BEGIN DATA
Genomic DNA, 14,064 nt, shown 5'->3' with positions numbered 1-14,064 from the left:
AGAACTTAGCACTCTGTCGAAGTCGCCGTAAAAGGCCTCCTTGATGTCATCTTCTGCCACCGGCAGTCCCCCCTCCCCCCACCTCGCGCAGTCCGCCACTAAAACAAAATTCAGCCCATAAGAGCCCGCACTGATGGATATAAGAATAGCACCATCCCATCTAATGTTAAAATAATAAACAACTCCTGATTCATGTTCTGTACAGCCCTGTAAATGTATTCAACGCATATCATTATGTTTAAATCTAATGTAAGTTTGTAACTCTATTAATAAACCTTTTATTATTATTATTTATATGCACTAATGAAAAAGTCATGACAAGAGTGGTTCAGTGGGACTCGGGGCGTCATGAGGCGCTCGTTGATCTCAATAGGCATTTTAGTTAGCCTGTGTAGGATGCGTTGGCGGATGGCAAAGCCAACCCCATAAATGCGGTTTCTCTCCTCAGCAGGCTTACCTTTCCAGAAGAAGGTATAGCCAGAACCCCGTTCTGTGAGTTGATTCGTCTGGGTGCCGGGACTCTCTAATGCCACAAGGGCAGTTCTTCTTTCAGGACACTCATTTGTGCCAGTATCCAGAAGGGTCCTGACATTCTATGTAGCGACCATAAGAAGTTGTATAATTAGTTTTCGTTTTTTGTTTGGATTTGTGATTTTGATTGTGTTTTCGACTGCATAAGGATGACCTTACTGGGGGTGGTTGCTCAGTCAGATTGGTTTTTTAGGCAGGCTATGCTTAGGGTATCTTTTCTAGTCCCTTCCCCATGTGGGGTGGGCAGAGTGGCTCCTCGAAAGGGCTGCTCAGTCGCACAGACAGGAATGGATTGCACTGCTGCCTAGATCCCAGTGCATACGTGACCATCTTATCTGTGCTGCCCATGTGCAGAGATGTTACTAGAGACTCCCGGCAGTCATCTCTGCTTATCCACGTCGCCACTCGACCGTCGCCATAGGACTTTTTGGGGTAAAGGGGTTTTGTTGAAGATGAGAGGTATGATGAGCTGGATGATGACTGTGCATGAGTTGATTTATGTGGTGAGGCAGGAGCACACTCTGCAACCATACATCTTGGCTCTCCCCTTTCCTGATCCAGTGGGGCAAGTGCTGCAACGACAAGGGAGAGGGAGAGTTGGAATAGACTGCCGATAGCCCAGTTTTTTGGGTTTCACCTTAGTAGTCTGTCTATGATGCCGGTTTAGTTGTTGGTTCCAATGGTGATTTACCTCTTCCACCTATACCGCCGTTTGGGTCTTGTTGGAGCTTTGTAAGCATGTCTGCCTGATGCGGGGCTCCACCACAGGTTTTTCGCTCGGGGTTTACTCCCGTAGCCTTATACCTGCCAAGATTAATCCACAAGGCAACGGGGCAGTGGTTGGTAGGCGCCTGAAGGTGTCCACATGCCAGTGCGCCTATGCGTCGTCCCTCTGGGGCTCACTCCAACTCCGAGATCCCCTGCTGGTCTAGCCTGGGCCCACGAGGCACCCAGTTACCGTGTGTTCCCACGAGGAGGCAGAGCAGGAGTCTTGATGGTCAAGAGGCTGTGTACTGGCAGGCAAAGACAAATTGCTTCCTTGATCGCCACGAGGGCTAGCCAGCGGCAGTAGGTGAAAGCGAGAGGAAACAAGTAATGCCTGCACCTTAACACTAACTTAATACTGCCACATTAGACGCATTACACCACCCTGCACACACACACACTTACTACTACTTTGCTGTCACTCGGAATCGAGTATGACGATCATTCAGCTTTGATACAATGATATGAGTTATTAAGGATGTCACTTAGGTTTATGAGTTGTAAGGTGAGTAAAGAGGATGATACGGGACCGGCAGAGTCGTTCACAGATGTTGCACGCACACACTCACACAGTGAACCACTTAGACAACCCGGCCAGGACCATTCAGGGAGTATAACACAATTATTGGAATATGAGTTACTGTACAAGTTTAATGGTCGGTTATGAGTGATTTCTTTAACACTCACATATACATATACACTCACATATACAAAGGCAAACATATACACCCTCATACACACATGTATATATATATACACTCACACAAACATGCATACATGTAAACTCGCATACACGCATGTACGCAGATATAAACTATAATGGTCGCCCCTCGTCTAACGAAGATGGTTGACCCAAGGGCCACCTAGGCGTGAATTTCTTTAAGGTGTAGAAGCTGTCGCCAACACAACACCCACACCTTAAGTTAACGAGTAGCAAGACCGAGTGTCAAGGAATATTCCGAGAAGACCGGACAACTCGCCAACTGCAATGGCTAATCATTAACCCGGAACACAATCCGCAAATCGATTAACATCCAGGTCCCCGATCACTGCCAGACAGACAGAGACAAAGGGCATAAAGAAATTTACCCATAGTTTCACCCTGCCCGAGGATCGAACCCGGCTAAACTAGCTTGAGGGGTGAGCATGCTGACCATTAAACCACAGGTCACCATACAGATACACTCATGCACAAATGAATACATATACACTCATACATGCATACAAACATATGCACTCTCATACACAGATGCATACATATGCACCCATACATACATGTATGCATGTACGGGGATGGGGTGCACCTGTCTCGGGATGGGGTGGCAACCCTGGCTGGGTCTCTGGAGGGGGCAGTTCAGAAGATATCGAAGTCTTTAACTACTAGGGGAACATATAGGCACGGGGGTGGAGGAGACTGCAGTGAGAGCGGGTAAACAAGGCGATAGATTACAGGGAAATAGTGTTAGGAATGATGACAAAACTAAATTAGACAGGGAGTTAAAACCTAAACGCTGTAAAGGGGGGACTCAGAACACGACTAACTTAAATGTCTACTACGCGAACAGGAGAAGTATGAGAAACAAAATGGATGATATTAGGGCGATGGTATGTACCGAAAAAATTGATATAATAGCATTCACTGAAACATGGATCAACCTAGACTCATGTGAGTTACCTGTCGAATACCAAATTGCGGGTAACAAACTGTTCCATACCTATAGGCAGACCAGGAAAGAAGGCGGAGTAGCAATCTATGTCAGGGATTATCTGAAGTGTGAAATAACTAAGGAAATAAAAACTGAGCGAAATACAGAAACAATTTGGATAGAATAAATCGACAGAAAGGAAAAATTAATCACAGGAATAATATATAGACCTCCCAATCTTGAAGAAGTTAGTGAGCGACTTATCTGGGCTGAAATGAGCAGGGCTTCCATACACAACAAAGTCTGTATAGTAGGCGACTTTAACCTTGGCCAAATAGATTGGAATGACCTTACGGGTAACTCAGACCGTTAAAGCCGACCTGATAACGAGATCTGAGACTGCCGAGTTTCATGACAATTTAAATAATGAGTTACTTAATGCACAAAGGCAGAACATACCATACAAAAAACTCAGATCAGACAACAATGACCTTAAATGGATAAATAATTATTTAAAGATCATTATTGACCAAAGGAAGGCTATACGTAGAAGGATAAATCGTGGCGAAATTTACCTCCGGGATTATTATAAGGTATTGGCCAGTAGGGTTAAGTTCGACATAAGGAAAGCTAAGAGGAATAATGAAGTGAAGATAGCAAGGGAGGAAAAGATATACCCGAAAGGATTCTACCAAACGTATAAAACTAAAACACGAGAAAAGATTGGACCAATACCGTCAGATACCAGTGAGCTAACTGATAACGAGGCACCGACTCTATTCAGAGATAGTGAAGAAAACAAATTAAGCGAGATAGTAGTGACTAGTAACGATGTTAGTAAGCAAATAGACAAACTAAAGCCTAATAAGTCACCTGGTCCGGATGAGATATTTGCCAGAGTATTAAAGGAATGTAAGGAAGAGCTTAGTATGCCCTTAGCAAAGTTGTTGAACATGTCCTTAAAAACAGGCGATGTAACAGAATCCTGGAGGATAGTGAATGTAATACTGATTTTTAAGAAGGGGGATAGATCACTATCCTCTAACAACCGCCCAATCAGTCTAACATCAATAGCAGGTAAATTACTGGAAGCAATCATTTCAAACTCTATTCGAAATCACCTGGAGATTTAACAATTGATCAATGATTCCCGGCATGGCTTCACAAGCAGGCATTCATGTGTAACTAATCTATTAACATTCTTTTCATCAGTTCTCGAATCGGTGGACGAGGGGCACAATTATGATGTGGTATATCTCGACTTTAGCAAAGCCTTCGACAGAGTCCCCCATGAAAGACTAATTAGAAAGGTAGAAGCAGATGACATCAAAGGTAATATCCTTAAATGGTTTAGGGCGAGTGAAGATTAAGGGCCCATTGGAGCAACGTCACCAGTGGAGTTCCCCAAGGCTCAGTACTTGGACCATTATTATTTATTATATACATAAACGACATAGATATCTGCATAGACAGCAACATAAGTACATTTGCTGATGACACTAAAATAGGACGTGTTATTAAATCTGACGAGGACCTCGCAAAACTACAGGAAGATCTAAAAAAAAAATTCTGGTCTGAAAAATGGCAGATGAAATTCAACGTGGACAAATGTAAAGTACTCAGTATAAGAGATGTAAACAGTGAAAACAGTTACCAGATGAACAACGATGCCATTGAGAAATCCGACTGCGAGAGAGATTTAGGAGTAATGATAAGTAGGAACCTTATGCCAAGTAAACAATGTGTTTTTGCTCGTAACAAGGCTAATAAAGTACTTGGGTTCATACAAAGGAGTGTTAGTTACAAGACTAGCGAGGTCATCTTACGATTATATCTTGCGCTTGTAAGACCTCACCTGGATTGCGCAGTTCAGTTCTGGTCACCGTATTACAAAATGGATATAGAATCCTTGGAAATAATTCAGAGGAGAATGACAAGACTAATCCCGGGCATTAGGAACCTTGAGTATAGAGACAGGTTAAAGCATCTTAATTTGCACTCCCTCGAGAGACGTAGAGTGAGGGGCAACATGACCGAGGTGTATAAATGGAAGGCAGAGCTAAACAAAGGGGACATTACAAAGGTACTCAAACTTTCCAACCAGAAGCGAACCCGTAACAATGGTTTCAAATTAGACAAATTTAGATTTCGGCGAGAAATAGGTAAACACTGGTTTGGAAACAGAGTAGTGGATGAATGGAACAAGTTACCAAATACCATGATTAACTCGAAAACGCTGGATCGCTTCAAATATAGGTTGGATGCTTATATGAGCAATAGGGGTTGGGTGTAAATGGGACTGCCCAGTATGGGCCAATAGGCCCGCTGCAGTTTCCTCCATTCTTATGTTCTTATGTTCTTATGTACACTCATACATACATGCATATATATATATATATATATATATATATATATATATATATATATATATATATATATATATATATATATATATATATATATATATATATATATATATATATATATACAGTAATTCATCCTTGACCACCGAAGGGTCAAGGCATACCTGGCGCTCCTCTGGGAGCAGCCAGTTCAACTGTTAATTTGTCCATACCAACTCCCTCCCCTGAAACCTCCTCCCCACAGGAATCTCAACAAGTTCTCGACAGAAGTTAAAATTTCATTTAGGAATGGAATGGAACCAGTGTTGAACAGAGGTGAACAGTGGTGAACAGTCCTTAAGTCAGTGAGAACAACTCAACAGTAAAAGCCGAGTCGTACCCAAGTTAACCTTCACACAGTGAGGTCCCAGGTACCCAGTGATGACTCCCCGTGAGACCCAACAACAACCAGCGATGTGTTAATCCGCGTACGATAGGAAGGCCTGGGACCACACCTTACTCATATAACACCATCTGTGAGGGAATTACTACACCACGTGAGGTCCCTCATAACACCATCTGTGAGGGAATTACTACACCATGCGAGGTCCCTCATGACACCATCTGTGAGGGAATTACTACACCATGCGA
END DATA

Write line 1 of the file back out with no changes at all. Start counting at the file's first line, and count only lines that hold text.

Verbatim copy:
Genomic DNA, 14,064 nt, shown 5'->3' with positions numbered 1-14,064 from the left: